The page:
And then we were not cancelled

Most of you are new to this list. So, hi! Let me welcome you and give you a quick outlook of what you can expect in my future newsletters. Each month, I provide insights to either digitalization in general or more specifically digitalization in the art world. My agency, treat, deals with issues around these topics and I blog and send out our experiences, insights, views, and opinions. Sometimes I add a hint of entrepreneur experiences to spice it up a little. 
In the coming months, I’ll probably blog a lot about not cancelled, since we have big plans ;-)

And this month is, for obvious reasons, all about not cancelled: what started out as a quick reaction to a devastating crisis to help our immediate friends, started a life of its own.

Initially, the platform was created within just a couple of days, in order to provide an online space for galleries to jointly exhibit since their physical spaces had to shut down.
We intended to invite 10 galleries from Vienna to be able to handle the data, and ended up with 15 very quickly (it became a tiny bit stressful).
So without further ado, here are a couple of insights into our thinking process:

Why cities?
Limiting an online exhibition to a geographical location might seem a bit controversial, but it yields potential: positions within the same city can reflect on their locality, and it allows for new discourses.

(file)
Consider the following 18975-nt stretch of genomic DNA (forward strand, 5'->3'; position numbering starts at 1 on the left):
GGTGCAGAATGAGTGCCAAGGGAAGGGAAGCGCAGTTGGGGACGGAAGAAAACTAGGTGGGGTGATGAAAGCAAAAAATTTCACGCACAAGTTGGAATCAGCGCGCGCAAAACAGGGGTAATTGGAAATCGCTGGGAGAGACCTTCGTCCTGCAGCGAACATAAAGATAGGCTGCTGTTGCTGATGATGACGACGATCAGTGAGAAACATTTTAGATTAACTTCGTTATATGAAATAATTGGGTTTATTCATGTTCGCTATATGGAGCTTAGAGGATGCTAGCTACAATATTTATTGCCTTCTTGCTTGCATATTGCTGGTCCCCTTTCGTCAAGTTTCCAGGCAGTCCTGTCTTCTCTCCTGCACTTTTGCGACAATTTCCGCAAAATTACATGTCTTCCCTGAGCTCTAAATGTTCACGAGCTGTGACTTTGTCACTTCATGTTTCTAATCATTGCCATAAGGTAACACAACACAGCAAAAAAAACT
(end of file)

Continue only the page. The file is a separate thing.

One of the primary purposes of online activities is to embed context. And next to “real” curating – which simply is not possible on such short notice – the geographical limitation seemed a great idea.

Talking about contextualization
The idea to synergize efforts to form a joint program is key to the concept of not cancelled. It is vital to add a frame to the entire event in order to intrigue and drive traffic. We see this confirmed in our iterations: the stronger the content in the program, the more returning visitors. This is why context and curation play a significant role.

Medium specificity
So why did we choose the look of the grid? Well, it is the representation that gives a medium-specific (internet) advantage to such an undertaking: you never have the chance to see the different positions in dialogue with each other so easily, since the works are usually separated through physical space. Using the Instagram style layout sets us apart: it proves we have a deeper understanding than just thinking in “booths”. ;-)

Finally: why do I reveal all of this?
Sharing is caring. ;) I hope our insights can help anyone in the current situation, or in the long run, to build better and more sustainable digital experiences. Also, our source of ideas is endless – if you need digital advice, we are always here with more.

Not cancelled is currently running in series (and we are happy to discuss if you would like to launch in your city or area if it hasn’t been covered yet) – next up is Warsaw and then Paris. The not cancelled Salon is open right now, it’s a non-for-profit initiative highlighting 17 independent artists and their work where all profit goes back to the artists, and all sales are handled directly by them. 
We are also working on an “event” version to allow galleries to create meaningful digital events in the coming months where they won’t have the ability to host a lot of people in a physical space. 

Stay safe & stay tuned,